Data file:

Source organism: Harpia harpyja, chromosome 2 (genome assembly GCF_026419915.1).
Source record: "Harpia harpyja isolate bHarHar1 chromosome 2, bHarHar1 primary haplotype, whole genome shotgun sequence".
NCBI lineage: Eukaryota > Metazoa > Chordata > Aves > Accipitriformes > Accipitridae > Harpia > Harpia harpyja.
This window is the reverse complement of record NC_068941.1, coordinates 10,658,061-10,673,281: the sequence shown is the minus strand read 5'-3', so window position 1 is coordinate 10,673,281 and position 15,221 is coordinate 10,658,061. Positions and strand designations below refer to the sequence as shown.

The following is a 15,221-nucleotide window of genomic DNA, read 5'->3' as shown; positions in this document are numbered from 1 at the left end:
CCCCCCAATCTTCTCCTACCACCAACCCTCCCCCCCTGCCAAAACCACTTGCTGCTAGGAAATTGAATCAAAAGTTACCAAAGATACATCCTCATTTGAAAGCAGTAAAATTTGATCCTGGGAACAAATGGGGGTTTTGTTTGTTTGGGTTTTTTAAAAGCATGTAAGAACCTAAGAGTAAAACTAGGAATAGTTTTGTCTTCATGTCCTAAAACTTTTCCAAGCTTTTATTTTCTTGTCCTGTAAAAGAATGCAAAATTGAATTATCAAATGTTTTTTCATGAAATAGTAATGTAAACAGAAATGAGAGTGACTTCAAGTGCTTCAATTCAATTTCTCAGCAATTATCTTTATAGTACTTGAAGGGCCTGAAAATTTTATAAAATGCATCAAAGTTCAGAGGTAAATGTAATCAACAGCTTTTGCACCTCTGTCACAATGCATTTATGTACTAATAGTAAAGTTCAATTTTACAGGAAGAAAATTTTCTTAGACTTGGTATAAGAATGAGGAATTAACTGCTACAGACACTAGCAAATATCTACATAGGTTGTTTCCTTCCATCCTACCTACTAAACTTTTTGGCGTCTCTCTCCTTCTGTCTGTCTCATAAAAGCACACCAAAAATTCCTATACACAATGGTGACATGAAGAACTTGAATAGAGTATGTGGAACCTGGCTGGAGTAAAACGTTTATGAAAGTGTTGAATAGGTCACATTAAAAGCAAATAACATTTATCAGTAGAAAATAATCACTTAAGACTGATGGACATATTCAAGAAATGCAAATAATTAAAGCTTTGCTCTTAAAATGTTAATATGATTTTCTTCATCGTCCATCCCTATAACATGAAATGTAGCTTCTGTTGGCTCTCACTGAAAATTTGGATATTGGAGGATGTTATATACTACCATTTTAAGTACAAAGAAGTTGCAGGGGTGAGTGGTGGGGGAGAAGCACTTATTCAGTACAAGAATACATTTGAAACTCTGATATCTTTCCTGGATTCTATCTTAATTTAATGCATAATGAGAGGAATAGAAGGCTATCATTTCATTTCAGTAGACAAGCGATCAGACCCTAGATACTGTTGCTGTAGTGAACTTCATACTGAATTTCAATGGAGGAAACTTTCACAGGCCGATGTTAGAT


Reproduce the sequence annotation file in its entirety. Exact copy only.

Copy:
Source organism: Harpia harpyja, chromosome 2 (genome assembly GCF_026419915.1).
Source record: "Harpia harpyja isolate bHarHar1 chromosome 2, bHarHar1 primary haplotype, whole genome shotgun sequence".
NCBI lineage: Eukaryota > Metazoa > Chordata > Aves > Accipitriformes > Accipitridae > Harpia > Harpia harpyja.
This window is the reverse complement of record NC_068941.1, coordinates 10,658,061-10,673,281: the sequence shown is the minus strand read 5'-3', so window position 1 is coordinate 10,673,281 and position 15,221 is coordinate 10,658,061. Positions and strand designations below refer to the sequence as shown.

The following is a 15,221-nucleotide window of genomic DNA, read 5'->3' as shown; positions in this document are numbered from 1 at the left end:
CCCCCCAATCTTCTCCTACCACCAACCCTCCCCCCCTGCCAAAACCACTTGCTGCTAGGAAATTGAATCAAAAGTTACCAAAGATACATCCTCATTTGAAAGCAGTAAAATTTGATCCTGGGAACAAATGGGGGTTTTGTTTGTTTGGGTTTTTTAAAAGCATGTAAGAACCTAAGAGTAAAACTAGGAATAGTTTTGTCTTCATGTCCTAAAACTTTTCCAAGCTTTTATTTTCTTGTCCTGTAAAAGAATGCAAAATTGAATTATCAAATGTTTTTTCATGAAATAGTAATGTAAACAGAAATGAGAGTGACTTCAAGTGCTTCAATTCAATTTCTCAGCAATTATCTTTATAGTACTTGAAGGGCCTGAAAATTTTATAAAATGCATCAAAGTTCAGAGGTAAATGTAATCAACAGCTTTTGCACCTCTGTCACAATGCATTTATGTACTAATAGTAAAGTTCAATTTTACAGGAAGAAAATTTTCTTAGACTTGGTATAAGAATGAGGAATTAACTGCTACAGACACTAGCAAATATCTACATAGGTTGTTTCCTTCCATCCTACCTACTAAACTTTTTGGCGTCTCTCTCCTTCTGTCTGTCTCATAAAAGCACACCAAAAATTCCTATACACAATGGTGACATGAAGAACTTGAATAGAGTATGTGGAACCTGGCTGGAGTAAAACGTTTATGAAAGTGTTGAATAGGTCACATTAAAAGCAAATAACATTTATCAGTAGAAAATAATCACTTAAGACTGATGGACATATTCAAGAAATGCAAATAATTAAAGCTTTGCTCTTAAAATGTTAATATGATTTTCTTCATCGTCCATCCCTATAACATGAAATGTAGCTTCTGTTGGCTCTCACTGAAAATTTGGATATTGGAGGATGTTATATACTACCATTTTAAGTACAAAGAAGTTGCAGGGGTGAGTGGTGGGGGAGAAGCACTTATTCAGTACAAGAATACATTTGAAACTCTGATATCTTTCCTGGATTCTATCTTAATTTAATGCATAATGAGAGGAATAGAAGGCTATCATTTCATTTCAGTAGACAAGCGATCAGACCCTAGATACTGTTGCTGTAGTGAACTTCATACTGAATTTCAATGGAGGAAACTTTCACAGGCCGATGTTAGAT